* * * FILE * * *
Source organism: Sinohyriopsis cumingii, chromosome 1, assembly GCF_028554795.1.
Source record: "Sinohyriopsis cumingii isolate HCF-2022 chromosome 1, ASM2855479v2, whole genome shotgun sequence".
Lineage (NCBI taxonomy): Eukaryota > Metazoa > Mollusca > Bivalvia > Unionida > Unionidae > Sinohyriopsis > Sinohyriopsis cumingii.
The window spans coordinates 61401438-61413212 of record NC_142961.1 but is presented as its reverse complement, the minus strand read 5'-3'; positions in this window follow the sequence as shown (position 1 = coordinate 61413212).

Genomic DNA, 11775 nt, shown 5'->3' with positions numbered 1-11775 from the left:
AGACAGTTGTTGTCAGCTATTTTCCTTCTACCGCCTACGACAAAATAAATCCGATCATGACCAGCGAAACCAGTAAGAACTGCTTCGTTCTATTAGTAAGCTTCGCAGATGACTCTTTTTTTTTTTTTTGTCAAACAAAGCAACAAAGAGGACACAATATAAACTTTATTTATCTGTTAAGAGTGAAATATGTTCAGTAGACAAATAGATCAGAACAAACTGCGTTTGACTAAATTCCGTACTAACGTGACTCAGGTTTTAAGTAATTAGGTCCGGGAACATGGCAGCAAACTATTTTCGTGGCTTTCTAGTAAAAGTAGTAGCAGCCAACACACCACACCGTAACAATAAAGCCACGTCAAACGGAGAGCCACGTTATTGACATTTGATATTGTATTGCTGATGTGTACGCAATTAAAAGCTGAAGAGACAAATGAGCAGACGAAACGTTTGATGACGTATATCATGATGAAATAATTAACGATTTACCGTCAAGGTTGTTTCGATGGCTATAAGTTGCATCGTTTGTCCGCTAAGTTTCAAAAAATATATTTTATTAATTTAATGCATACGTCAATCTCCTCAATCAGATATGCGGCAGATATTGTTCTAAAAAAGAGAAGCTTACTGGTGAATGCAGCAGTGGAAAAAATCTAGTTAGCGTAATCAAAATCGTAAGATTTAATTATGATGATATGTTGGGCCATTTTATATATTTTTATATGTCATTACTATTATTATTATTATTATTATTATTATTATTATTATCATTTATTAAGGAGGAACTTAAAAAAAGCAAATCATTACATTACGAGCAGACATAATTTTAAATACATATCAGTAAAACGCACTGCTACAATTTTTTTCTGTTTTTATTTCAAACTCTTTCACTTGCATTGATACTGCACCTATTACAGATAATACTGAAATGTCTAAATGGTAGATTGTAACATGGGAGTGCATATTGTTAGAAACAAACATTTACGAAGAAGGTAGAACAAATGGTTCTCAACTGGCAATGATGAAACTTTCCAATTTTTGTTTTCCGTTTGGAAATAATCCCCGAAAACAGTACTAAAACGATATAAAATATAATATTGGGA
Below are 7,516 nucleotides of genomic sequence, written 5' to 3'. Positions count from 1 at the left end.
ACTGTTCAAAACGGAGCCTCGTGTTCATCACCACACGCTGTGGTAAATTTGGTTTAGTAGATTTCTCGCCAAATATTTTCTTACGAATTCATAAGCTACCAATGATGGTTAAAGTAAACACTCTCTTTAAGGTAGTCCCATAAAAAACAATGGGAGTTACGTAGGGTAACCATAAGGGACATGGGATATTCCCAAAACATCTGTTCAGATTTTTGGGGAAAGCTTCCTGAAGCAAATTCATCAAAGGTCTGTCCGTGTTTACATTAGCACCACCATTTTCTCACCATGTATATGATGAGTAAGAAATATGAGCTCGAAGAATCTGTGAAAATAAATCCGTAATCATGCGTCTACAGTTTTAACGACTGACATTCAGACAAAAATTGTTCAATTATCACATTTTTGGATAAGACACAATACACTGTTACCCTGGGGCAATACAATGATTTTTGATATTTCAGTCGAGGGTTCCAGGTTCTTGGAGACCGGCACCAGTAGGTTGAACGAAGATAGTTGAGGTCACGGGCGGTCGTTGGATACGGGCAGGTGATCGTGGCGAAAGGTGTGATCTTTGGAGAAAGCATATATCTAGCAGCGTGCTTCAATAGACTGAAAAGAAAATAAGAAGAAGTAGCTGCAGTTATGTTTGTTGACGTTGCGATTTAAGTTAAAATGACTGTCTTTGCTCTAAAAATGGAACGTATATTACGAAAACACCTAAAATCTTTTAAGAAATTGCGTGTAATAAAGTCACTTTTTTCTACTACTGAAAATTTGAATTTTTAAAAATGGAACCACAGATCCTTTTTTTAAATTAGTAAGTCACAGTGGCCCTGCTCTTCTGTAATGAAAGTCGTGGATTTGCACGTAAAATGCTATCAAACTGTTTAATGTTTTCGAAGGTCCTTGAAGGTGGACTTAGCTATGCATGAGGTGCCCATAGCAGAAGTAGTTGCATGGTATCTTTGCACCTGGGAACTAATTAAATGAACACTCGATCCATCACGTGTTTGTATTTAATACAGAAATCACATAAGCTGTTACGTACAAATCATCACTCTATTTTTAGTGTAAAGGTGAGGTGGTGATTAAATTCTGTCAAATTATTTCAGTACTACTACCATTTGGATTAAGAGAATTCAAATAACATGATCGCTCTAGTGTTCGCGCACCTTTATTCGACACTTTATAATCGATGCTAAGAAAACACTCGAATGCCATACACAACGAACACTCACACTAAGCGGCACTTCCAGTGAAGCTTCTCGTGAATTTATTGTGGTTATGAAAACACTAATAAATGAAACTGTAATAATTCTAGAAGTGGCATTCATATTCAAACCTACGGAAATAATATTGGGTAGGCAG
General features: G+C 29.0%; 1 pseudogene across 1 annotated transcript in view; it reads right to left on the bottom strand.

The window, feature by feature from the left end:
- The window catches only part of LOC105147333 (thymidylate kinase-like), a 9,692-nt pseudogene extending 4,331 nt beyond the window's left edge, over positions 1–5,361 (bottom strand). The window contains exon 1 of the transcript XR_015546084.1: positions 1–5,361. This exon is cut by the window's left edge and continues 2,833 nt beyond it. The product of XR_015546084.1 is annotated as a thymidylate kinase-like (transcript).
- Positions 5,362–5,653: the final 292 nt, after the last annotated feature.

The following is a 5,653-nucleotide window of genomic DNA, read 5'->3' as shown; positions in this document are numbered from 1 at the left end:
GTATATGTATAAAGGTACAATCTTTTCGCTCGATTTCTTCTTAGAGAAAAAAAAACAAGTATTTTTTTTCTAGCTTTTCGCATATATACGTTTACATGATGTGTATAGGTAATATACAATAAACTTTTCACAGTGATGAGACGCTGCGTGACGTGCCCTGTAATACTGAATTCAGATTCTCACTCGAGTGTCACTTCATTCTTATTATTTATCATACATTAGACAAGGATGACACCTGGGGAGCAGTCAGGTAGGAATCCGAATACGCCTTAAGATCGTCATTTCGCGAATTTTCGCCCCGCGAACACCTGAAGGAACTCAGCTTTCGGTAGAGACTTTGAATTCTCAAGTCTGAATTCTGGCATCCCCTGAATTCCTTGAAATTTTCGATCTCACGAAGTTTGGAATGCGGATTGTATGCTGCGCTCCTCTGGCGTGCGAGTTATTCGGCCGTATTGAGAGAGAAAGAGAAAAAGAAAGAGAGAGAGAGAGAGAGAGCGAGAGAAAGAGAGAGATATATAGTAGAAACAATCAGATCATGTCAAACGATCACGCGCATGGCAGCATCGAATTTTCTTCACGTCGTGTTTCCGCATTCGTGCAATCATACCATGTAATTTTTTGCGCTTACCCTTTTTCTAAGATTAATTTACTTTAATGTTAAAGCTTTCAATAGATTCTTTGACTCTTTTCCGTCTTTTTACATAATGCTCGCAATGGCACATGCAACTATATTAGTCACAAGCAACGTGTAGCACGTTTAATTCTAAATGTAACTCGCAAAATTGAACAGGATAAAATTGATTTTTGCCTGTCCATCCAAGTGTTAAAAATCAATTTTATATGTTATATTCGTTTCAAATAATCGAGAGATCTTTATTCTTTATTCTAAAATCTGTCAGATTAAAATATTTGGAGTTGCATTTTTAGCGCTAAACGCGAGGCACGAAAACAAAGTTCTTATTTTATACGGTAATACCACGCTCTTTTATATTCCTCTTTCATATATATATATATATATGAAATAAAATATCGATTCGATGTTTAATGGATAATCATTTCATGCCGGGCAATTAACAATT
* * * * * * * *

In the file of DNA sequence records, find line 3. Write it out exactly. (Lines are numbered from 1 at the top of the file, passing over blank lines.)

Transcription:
Lineage (NCBI taxonomy): Eukaryota > Metazoa > Mollusca > Bivalvia > Unionida > Unionidae > Sinohyriopsis > Sinohyriopsis cumingii.